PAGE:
Don’t you just hate it when anyone asks what you sound like? Whether you’re having a meeting with an indie label boss or a promoter or just a bunch of mates in the pub. Defining your music genre is a skill that you should know.
1. What is a music Genre?
A music genre defines the style of music according to the rules, similarities, and traditions of that particular music played. Phew! That’s a bit of a mouthful. So for example, Rap music tends to have someone rapping in it. Death-metal tends to have chugging low-tuned guitars and deep angry vocals. And Electronica tends to have computer-generated beats that you can dance to. These rules help define the musical genre of most bands and they’ll fit into one slot or another.
The most well-known genre is popular music or Pop music as it is more commonly known. Born in the 1950s, pop music has a wide musical style with lots of music sub-genres such as Pop-punk, K Pop, or Pop-rock. Music genres can also be defined as the area they’re from. K Pop from South Korea, African music from Africa, and Latin music from South America. Sometimes, a new genre evolves. Grunge was a famous musical movement from the 1990s. Specifically surrounding the rock bands from Seattle, US. Bands such as Nirvana, Pearl Jam, and Mudhoney, are classed as Grunge bands.
There are hundreds of different music genres. From Pop to Rock and Jazz to Dance. Nobody likes to pigeonhole their sound but in order to play the right shows, get onto the right label or even the right playlist. It’s important to categorize yourself to some degree.
2. Musical Sub Genres
Rock, pop, disco, dance, rap. What have they got in common? They’re all basic musical genres. To further define your sound, you can break these music genres down even further into sub-genres. For example, when we think of the genre dance music. We think of pulling shapes on the dance floor. What Dance music actually means is ‘music you can dance to’. Coming under anything from ballroom to rave. Electronic dance music is a sub-genre of dance music and even has its own sub-genres. House, Ambient, Disco, Breakbeat, Drum and Bass, and Techno to name a few. And all of these sub-genres have sub-genres. It gets deep right? House has over 50 sub-genres, from Dutch House to Tropical House and beyond. Check some sub-genres out that land under your genre and see if your music fits in with them.
3. Listen to Different Music Genres
One of the best ways to define your music as an artist or band is to listen to lots of different music genres. Pile them on. Classical, Reggae, Funk, Folk, Hip-Hop, heck even Religious music. You’ll start to identify any parts of your music within these genres. Perhaps your bass player has a penchant for disco. And when listening back to the tracks, you can hear those melodic disco bass runs throughout. Or your drummer has an affection for African music by using traditional African percussion.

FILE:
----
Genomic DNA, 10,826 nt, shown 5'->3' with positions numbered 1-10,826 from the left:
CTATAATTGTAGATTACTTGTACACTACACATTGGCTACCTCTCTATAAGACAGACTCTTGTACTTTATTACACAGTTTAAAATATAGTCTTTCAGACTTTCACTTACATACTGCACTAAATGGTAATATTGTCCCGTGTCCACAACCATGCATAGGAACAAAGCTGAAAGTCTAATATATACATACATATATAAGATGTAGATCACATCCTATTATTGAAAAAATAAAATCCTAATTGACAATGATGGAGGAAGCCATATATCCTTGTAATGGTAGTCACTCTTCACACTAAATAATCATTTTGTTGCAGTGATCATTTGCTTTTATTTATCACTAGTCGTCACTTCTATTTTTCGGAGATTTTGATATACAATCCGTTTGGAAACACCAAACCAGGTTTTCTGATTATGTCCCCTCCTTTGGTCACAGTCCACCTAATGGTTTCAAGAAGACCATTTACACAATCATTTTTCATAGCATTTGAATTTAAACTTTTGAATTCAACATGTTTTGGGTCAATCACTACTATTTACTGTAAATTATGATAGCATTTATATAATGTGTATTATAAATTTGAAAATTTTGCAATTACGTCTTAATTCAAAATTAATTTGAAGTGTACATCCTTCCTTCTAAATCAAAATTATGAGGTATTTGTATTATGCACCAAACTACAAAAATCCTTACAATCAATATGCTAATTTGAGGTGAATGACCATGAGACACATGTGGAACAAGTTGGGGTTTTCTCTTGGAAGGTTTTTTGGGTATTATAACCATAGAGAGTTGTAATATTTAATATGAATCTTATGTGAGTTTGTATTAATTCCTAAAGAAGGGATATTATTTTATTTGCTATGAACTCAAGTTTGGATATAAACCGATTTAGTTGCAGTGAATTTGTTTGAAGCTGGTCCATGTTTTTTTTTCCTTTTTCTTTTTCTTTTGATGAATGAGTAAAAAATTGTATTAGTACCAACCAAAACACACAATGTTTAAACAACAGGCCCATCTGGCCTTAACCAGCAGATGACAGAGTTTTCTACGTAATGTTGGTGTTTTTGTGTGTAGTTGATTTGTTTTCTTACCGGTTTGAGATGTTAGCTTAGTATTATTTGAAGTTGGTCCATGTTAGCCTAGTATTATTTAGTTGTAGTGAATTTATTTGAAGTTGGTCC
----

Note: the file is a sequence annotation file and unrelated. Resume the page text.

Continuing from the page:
Once you’ve identified your musical genres. Mix them up. If you say your musical sound is rock. Well, that’s hella boring. If you say your sound is primarily Rock with psychedelic-inspired breakdowns and electronica undertones. Then you sound interesting. The promoter will know exactly which gig night you’d be best for. The Radio DJ will know exactly which show to play your music on. And the curator will know exactly which playlist to put you on. All for exposing you to the right audience
Not only does listening to different musical genres help you define your music style, but it also opens up your mind to other genres. Other genres where you can pluck and pick ideas and sounds from. Perhaps you’ve got a Hip-hop song that needs something else. Adding a fuzzy-grunge guitar or classical string section might make all the difference and lift the song. Explore your sound and see where you can go.
It’s these subtle differences that can really make you as an artist or your band stand out. Get to understand the characteristics of musical styles that are close to your music.
4. Identify Artists Similar to You
Another way to entice a potential listener is to compare your music to other artists. When you identify artists similar to you, it draws a real 3d picture of your music instantly. My old band was described as Fleet Foxes meets Led Zeppelin. Or Neil Young fronting the Black Keys. With these descriptions, you immediately know how we sounded. All without listening to our music.
Ask a few friends, music-industry folk, radio DJs, or other artists. You’ll be surprised at the response you might get. Hearing that you’ve got Donna Summer style vocals, Beatles bounce or the dulcet pop undertones of Ava Max will make you hear your music from a completely different light.
Find two or three artists or bands that you sound like and experiment with putting them together. You’ll end up with descriptions such as ‘Brian May solos meets Taylor Swift vocals’ or ‘Stormzy energy with Beethoven and Lennon on the piano’. Easy.
5. Mix Music Genres with Similar Artists
Now you have the tools to describe your sound. You can start mixing them up.
Here are some examples:
- Disco beats with Classic Rock guitars meet Beck-style vocals.
- This artist mixes Electronic Trance undertones with bouncing rhythmic tribal drums and low-bass funk.
- Original dark Death Metal alongside soaring operatic vocals with 80s Synth vibes
6. Contact Music Professionals in your music genre
Signing up for Groover can put you in contact with music-industry professionals. As well as a whole host of other benefits, these industry pros will listen to your music helping you define your sound and what your music genre is, and where it fits in the music world. They’ll give you feedback on your track as well as playlist placements, radio plays, social media shares, articles, interviews, and more!